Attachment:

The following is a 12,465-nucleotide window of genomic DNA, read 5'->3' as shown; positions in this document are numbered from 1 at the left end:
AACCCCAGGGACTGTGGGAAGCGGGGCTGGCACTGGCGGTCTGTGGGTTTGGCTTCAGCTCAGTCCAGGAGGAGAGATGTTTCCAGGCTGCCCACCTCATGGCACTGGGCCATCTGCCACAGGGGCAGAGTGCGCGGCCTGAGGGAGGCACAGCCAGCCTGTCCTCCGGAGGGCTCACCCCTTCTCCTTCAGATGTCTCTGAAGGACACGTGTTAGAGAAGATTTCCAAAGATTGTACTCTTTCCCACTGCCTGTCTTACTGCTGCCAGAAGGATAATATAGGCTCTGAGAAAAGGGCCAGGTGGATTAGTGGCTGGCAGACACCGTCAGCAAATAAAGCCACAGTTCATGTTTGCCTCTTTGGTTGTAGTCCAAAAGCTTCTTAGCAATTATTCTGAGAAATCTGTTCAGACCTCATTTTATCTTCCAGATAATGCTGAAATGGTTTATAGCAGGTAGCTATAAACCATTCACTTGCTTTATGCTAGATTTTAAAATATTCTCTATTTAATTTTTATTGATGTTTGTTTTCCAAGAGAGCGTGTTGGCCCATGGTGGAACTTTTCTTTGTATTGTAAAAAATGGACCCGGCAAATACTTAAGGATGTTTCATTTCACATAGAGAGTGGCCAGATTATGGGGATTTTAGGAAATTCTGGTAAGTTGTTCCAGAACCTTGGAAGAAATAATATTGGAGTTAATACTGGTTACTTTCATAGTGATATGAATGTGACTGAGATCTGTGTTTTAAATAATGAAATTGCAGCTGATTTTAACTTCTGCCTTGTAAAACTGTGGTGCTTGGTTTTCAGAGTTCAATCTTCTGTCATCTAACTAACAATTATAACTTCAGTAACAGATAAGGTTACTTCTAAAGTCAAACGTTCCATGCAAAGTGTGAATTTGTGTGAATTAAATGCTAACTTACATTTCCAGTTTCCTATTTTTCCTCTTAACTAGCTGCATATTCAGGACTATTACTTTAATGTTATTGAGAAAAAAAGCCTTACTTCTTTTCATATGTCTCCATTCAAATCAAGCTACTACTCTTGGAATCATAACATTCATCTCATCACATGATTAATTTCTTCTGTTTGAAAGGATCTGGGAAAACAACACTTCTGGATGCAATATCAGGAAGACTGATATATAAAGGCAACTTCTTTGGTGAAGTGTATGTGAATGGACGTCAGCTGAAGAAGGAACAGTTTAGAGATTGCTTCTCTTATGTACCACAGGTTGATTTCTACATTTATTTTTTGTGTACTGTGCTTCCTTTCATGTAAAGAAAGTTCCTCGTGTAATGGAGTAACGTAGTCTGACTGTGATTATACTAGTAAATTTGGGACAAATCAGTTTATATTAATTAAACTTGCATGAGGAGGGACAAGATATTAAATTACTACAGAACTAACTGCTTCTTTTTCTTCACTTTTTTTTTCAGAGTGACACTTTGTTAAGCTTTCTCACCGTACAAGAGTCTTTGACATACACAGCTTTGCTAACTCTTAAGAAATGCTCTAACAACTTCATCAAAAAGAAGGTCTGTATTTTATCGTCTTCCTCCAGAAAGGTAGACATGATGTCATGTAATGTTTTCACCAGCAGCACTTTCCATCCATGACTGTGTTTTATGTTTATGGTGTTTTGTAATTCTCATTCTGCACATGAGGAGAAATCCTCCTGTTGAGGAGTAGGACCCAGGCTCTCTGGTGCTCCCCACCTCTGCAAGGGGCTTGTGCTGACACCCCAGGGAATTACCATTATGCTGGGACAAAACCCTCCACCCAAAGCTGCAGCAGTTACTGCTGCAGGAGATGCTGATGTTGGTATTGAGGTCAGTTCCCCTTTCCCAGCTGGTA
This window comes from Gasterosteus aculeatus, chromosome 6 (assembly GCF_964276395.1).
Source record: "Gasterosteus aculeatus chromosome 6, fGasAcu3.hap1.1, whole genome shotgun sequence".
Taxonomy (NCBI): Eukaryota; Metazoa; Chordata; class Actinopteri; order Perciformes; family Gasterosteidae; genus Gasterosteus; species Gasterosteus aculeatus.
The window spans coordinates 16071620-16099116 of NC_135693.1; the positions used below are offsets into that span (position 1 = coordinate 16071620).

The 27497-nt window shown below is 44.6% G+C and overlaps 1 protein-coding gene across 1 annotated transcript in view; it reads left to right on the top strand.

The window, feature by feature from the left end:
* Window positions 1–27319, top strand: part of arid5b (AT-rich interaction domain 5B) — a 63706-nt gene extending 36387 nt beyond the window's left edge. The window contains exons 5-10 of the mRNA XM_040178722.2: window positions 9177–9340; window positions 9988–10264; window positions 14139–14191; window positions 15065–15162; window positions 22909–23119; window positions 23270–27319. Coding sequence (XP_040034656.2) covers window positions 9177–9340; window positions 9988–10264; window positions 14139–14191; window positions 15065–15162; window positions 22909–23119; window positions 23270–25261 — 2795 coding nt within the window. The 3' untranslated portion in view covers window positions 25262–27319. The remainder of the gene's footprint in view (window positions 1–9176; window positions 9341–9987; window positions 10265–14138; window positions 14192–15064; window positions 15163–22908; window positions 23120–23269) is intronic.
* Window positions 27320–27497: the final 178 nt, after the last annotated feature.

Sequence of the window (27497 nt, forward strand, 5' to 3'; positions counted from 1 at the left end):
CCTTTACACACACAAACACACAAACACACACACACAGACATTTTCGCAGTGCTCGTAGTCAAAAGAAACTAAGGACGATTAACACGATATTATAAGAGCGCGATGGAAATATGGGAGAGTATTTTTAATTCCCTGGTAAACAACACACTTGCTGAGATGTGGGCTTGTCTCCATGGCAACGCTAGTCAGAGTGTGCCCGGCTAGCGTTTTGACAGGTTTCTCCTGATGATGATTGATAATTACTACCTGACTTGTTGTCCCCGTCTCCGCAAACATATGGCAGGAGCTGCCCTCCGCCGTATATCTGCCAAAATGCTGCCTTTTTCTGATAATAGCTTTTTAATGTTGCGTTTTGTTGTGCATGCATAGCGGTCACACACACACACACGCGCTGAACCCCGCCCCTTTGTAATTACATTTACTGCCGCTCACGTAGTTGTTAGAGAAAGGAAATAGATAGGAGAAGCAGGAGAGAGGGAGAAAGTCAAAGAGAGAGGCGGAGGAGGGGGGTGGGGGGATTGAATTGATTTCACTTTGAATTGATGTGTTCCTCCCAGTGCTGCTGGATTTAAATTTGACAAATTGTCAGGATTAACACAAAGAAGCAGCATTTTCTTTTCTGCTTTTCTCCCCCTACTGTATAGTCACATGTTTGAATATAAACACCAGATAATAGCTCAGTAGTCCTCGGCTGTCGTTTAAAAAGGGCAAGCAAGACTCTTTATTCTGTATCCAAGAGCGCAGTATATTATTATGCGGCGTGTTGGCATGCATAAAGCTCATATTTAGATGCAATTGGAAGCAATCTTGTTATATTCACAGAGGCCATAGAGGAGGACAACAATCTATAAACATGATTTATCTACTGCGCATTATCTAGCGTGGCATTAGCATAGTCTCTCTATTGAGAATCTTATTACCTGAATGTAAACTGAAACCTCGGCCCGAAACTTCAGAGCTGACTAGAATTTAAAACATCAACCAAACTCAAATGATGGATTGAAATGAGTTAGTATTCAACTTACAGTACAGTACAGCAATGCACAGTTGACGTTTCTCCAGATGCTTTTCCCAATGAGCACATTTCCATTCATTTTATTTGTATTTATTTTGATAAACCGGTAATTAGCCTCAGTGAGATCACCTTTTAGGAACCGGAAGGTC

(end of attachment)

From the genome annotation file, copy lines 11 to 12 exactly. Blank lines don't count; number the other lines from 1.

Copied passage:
Sequence of the window (27497 nt, forward strand, 5' to 3'; positions counted from 1 at the left end):
CCTTTACACACACAAACACACAAACACACACACACAGACATTTTCGCAGTGCTCGTAGTCAAAAGAAACTAAGGACGATTAACACGATATTATAAGAGCGCGATGGAAATATGGGAGAGTATTTTTAATTCCCTGGTAAACAACACACTTGCTGAGATGTGGGCTTGTCTCCATGGCAACGCTAGTCAGAGTGTGCCCGGCTAGCGTTTTGACAGGTTTCTCCTGATGATGATTGATAATTACTACCTGACTTGTTGTCCCCGTCTCCGCAAACATATGGCAGGAGCTGCCCTCCGCCGTATATCTGCCAAAATGCTGCCTTTTTCTGATAATAGCTTTTTAATGTTGCGTTTTGTTGTGCATGCATAGCGGTCACACACACACACACGCGCTGAACCCCGCCCCTTTGTAATTACATTTACTGCCGCTCACGTAGTTGTTAGAGAAAGGAAATAGATAGGAGAAGCAGGAGAGAGGGAGAAAGTCAAAGAGAGAGGCGGAGGAGGGGGGTGGGGGGATTGAATTGATTTCACTTTGAATTGATGTGTTCCTCCCAGTGCTGCTGGATTTAAATTTGACAAATTGTCAGGATTAACACAAAGAAGCAGCATTTTCTTTTCTGCTTTTCTCCCCCTACTGTATAGTCACATGTTTGAATATAAACACCAGATAATAGCTCAGTAGTCCTCGGCTGTCGTTTAAAAAGGGCAAGCAAGACTCTTTATTCTGTATCCAAGAGCGCAGTATATTATTATGCGGCGTGTTGGCATGCATAAAGCTCATATTTAGATGCAATTGGAAGCAATCTTGTTATATTCACAGAGGCCATAGAGGAGGACAACAATCTATAAACATGATTTATCTACTGCGCATTATCTAGCGTGGCATTAGCATAGTCTCTCTATTGAGAATCTTATTACCTGAATGTAAACTGAAACCTCGGCCCGAAACTTCAGAGCTGACTAGAATTTAAAACATCAACCAAACTCAAATGATGGATTGAAATGAGTTAGTATTCAACTTACAGTACAGTACAGCAATGCACAGTTGACGTTTCTCCAGATGCTTTTCCCAATGAGCACATTTCCATTCATTTTATTTGTATTTATTTTGATAAACCGGTAATTAGCCTCAGTGAGATCACCTTTTAGGAACCGGAAGGTC